20th century India to be displayed through photo exhibition in Scotland
Photographs showcasing India at the turn of the 20th century is set to go on display at the Scottish National Portrait Gallery in Edinburgh.
The 24 images on show at the gallery in Edinburgh are printed from the original glass negatives.
They include portraits of native aristocrats and images of fishermen on the River Indus.
The exhibition aims to illustrate how imperial expansion in the 19th century provided photographers with stimulation, great opportunities and rewards.
"This is a fantastic opportunity to catch a glimpse of rarely seen images of the Indian empire," the Daily Mail quoted Sheila Astante, migration stories curator at the Scottish National Portrait Gallery, as saying.
"Fred Bremner was one of the first photographers to capture the very north-western edge of the British Raj. An accomplished photographer, he had an eye for dynamic compositions.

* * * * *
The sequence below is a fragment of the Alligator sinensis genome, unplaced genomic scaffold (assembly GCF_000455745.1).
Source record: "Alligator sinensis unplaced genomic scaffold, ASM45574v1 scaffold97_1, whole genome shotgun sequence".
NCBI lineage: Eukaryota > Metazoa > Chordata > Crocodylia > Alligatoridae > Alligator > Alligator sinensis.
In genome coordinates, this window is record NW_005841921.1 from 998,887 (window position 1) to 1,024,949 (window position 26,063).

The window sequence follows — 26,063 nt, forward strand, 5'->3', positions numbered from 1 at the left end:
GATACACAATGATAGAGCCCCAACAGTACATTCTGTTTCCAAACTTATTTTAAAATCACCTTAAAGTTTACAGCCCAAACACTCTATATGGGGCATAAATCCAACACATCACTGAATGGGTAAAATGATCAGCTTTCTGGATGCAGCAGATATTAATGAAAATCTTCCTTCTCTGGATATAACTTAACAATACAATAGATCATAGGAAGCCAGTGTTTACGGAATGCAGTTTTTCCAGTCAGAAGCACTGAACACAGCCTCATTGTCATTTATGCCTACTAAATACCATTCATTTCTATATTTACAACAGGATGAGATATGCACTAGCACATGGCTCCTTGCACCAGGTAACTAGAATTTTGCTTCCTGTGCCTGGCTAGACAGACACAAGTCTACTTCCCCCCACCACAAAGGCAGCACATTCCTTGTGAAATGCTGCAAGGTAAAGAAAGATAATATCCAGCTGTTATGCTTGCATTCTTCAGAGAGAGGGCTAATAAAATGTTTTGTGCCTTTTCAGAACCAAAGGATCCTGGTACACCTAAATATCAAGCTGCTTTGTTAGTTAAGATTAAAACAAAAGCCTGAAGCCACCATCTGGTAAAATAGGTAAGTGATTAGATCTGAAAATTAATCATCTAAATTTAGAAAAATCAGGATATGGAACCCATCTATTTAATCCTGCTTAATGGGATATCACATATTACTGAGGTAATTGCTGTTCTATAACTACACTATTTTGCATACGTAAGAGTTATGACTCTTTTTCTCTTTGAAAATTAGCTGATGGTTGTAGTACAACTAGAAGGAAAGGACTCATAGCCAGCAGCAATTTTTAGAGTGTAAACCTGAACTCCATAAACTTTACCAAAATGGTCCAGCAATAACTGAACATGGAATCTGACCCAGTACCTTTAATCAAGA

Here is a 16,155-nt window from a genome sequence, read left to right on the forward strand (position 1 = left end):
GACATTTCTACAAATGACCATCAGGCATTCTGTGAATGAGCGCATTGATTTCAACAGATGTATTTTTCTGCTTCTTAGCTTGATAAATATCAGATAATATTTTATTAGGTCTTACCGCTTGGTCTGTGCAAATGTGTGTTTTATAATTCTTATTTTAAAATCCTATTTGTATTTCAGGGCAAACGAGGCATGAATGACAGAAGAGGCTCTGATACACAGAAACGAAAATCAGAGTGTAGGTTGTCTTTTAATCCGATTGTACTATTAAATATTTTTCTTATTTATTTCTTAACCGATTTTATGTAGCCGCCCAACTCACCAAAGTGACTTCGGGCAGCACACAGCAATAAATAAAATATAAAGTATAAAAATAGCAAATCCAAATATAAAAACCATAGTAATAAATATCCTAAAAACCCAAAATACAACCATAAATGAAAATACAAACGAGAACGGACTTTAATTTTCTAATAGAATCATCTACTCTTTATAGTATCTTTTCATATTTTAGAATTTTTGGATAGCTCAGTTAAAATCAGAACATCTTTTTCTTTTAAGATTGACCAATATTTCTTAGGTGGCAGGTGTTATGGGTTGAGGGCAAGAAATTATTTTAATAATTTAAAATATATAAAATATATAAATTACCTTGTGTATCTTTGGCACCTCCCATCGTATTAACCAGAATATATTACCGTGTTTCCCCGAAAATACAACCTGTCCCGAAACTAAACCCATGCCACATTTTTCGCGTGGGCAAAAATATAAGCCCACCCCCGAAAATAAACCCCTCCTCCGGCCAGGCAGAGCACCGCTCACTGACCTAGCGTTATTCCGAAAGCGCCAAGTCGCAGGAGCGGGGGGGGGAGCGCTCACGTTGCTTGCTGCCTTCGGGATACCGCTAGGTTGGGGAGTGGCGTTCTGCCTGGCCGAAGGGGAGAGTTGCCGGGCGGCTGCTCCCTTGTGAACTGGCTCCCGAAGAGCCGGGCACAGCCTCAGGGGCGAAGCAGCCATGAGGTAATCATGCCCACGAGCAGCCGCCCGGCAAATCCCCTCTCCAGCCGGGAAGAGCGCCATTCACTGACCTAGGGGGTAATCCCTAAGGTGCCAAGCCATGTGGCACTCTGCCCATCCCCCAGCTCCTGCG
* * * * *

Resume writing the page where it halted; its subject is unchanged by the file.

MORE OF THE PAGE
"This intimate exhibition of his work offers an extraordinary insight into how one Scot viewed that far-off land known as the Indian empire," she said.
Bremner, born in 1863 in Aberchirder, Aberdeenshire and who worked in his father's photographic studio in Banff, first went out to India to work for his brother-in-law GW Lawrie, an established photographer in Lucknow, India.
His assignments took him across India and in 1889 he set up a studio in Karachi.
Bremner travelled huge distances and worked in rarely photographed areas, creating a record of Imperial India's rural life, landscapes and people.